i’ll be taking a month-long hiatus from this space, as we leave for Peru in three days. looking forward to sharing all that’s gained from our travels!

see you in august!

home (is where the heart is)

gino and i leave for peru in less than two weeks. it’s become a welcome annual trip for us, partly for its familiarity and more so for its unpredictable adventure. in some ways, i feel like peru is an extension of our home, a place where we feel comfortable, peaceful, and always well fed.


it goes without saying, though, that at some point in our travels, i long for our home here in LA. i miss my routine and rituals, my garden and the sense of grounding that it evokes. there is most certainly a charming appeal to the idea of being in a foreign land, discovering new sites, tasting exotic foods, letting go of the monotony of our daily lives. but eventually that hunger fades. the promise of returning to our dwelling, instead, elicits feelings of excitement and yearning.

i came across this excerpt today, which couldn’t have embodied my sentiments in a more beautiful, honest way:

“if you love home, and even if you don’t. there is nothing quite as cozy, as comfortable, as delightful, as that first week back. that week, even the things that would irritate you…seem instead reminders of your own permanence, of how life, your life, will always graciously allow you to step back inside of it, no matter how far you have gone away from it or how long you have left it.”

— hanya yanagihara from A Little Life

it’s an incredible image, really, how we can create these spaces that, when left, invite us back with a full embrace. no judgment, no ill will. just pure, unconditional love.

and for that, i am ever grateful – for the world to see and the home to return to.


inspired by: gratitude

it’s a devastating time right now, which i won’t get into here. this is my place of refuge, so with that, a poem on gratitude:

i got out of bed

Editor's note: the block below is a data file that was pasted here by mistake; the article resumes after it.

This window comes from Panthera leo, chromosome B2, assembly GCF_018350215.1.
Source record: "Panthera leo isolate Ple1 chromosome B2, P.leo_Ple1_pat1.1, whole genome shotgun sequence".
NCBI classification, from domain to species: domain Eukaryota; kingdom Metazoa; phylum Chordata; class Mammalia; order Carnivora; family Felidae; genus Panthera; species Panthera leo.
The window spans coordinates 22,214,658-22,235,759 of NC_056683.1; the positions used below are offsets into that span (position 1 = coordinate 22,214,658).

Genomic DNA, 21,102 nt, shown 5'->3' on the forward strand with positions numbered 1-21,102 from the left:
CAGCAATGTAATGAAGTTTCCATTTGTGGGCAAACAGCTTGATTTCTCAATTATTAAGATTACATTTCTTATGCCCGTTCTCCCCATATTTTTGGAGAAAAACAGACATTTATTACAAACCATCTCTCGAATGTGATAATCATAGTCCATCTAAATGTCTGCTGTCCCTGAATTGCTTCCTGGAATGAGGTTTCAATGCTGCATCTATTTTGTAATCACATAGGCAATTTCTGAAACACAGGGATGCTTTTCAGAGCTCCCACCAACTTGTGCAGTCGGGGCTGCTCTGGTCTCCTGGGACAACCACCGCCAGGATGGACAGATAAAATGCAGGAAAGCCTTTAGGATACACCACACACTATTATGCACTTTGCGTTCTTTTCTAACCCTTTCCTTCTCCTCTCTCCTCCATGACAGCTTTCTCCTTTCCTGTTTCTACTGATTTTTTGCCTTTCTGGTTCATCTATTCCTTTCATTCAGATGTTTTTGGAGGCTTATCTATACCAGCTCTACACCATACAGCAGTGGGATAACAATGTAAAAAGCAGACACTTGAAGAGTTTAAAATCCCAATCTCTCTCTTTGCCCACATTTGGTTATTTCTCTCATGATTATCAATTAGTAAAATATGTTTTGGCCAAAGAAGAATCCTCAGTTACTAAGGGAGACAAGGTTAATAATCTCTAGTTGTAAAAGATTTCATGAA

on two strong legs.

it might have been

otherwise. i ate 

cereal, sweet

milk, ripe, flawless

peach. it might 

have been otherwise.

i took the dog uphill

to the birch wood.

all morning i did 

the work i love.

at noon i lay down

with my mate. it might

have been otherwise.

we ate dinner together

at a table with silver

candlesticks. it might

have been otherwise.

i slept in a bed

in a room with paintings

on the walls, and

planned another day

just like this day.

but one day, i know,

it will be otherwise.

— jane kenyon






daddy, i don’t know if you ever come here. perhaps with some prompting by mama? honestly, it doesn’t matter much considering you’ve got a keen sense on my life’s happenings by way of her daily updates. whether you read this or not, i just want to say thank you.


thank you for standing by me over these thirty-something years, for being the ears when i needed them most and the clarity when i felt blurred. you have a way about yourself that attracts vulnerability, and in the midst of this troubled world, when the roles of men and women are being scrutinized, i am thankful for a father who demonstrates sensitivity and mutual respect. you are the standard to which i measure the men in my life.

i never pictured what our adult relationship would be like, probably because the years progressed ever so naturally. but i can say now, it’ a beautiful thing. you helped mold me into the woman i am today, having given me the opportunities to explore, grow, and find my voice. through your protection, you allowed me to take risks. to fall in love.

thank you, daddy, for the late-night chats and financial advice. thank you for the laughs and the tough conversations. thank you for being the other half to mama, for being the man in her life. and thank you, from the bottom of my heart, for being everything i need in a father. i love you.



tony. can i call him that if i didn’t actually know him? it’s weird, because i felt like i did. i think we all felt that way.

last week, June 8th to be exact, the world lost a legend and a friend – anthony bourdain. though the news of his suicide was tragic, it had me thinking about gathering and how anthony brought light to its virtue. he traveled the world and mingled with culinary extraordinaires, opening our eyes to exotic foods and secluded locales. and yet with equal passion, he invited us along in his journey into private homes and street side corners, teaching us how to embrace home-cooked food prepared with utmost care. it was a gift, to be able to celebrate all cuisine, no matter the preparation, regardless of the environment in which it was shared.